Date of Award
Master of Science
Psychology - General
Dr. Mounia Ziat
Literature suggests that exercise has benefits for health and mood. For people suffering from depression however, even summoning motivation to go for a walk can seem impossible, no matter the alleged benefits. My study builds on current articles suggesting that wearable technology like activity-tracking bracelets can have significant effects on motivation and physical health goals. The current study followed 11 individuals who met the minimum threshold for depression as measured by the Patient Health Questionnaire-9 (PHQ-9) for a period of 28 days and tracked their walking using a Jawbone UP activity bracelet. The results showed that daily activity differed significantly across participants and did not have an effect on daily scores on PHQ-9 questions except for the Question 5 related to appetite. These scores increased significantly at the end of the period (day 27 specifically) but also decrease significantly the following day (day 28) suggesting that appetite concerns fluctuate day to day and do not necessarily correlate with the number of steps. Concerns about sleep were less intense on average during the first week but fluctuated across the remaining three weeks. Scores indicating whether participants felt bad about themselves varied between high and low scores over the period and had no correlation with the number of steps.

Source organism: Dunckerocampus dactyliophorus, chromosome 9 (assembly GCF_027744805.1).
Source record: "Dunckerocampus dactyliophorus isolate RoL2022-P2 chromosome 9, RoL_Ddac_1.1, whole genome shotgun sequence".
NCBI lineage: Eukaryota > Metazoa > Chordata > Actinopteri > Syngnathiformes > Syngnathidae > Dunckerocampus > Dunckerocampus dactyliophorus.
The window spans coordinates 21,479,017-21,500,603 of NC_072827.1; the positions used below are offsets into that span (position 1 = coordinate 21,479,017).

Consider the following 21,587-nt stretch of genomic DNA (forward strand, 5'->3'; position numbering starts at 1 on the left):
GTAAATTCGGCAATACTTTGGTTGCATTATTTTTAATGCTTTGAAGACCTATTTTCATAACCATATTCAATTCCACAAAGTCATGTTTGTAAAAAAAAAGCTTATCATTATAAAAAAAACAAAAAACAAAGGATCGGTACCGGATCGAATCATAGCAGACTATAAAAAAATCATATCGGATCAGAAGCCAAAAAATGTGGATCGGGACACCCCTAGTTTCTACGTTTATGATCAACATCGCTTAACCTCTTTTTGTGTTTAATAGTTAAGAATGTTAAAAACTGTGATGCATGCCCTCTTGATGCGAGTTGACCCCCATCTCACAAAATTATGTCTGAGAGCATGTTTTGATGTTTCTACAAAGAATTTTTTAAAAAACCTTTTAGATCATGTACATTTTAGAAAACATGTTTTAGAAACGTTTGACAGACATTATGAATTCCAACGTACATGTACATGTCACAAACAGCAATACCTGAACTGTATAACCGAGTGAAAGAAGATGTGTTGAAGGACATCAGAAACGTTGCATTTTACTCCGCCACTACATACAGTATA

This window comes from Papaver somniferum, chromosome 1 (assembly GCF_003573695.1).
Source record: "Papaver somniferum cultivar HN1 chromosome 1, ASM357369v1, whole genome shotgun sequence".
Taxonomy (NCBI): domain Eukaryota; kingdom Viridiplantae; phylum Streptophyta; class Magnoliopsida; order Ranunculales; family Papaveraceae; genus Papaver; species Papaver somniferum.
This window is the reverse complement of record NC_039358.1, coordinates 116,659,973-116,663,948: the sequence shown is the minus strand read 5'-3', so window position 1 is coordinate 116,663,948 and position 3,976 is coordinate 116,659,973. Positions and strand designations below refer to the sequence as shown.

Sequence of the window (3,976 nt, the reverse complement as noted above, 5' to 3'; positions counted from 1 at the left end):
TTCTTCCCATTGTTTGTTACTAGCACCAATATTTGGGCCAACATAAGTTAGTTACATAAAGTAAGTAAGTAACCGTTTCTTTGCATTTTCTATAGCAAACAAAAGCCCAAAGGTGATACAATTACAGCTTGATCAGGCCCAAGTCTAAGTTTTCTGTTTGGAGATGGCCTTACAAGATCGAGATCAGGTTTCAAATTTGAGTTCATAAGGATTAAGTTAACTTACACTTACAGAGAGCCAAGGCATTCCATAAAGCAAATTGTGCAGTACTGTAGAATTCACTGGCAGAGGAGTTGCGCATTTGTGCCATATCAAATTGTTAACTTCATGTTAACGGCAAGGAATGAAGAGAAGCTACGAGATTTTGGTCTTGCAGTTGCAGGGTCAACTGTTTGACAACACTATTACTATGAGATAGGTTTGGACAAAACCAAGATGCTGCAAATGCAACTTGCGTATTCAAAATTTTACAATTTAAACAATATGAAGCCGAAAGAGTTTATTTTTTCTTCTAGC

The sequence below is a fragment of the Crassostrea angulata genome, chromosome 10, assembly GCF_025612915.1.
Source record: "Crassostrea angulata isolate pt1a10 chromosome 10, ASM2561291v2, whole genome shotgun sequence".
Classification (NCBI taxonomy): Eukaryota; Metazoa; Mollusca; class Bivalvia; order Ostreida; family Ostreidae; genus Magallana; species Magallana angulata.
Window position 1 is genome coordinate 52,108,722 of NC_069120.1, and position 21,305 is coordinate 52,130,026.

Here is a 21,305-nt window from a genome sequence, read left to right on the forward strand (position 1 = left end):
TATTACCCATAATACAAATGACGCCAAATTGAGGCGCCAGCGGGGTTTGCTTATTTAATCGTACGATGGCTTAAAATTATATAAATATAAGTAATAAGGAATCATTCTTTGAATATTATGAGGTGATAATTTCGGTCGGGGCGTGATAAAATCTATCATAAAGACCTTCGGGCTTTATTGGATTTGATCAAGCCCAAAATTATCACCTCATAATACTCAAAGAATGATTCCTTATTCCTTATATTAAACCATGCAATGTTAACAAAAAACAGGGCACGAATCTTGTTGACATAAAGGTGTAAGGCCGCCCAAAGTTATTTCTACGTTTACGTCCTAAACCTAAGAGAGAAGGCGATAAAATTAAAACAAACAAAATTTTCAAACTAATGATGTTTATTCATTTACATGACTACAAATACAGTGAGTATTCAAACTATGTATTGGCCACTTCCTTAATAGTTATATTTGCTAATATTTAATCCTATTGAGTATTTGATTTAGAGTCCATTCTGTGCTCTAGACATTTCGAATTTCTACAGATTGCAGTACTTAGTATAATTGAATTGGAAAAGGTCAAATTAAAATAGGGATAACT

Shrake, Michael E., "Go for a Walk! Monitoring Walking for Depressed Mood" (2017). All NMU Master's Theses. 165.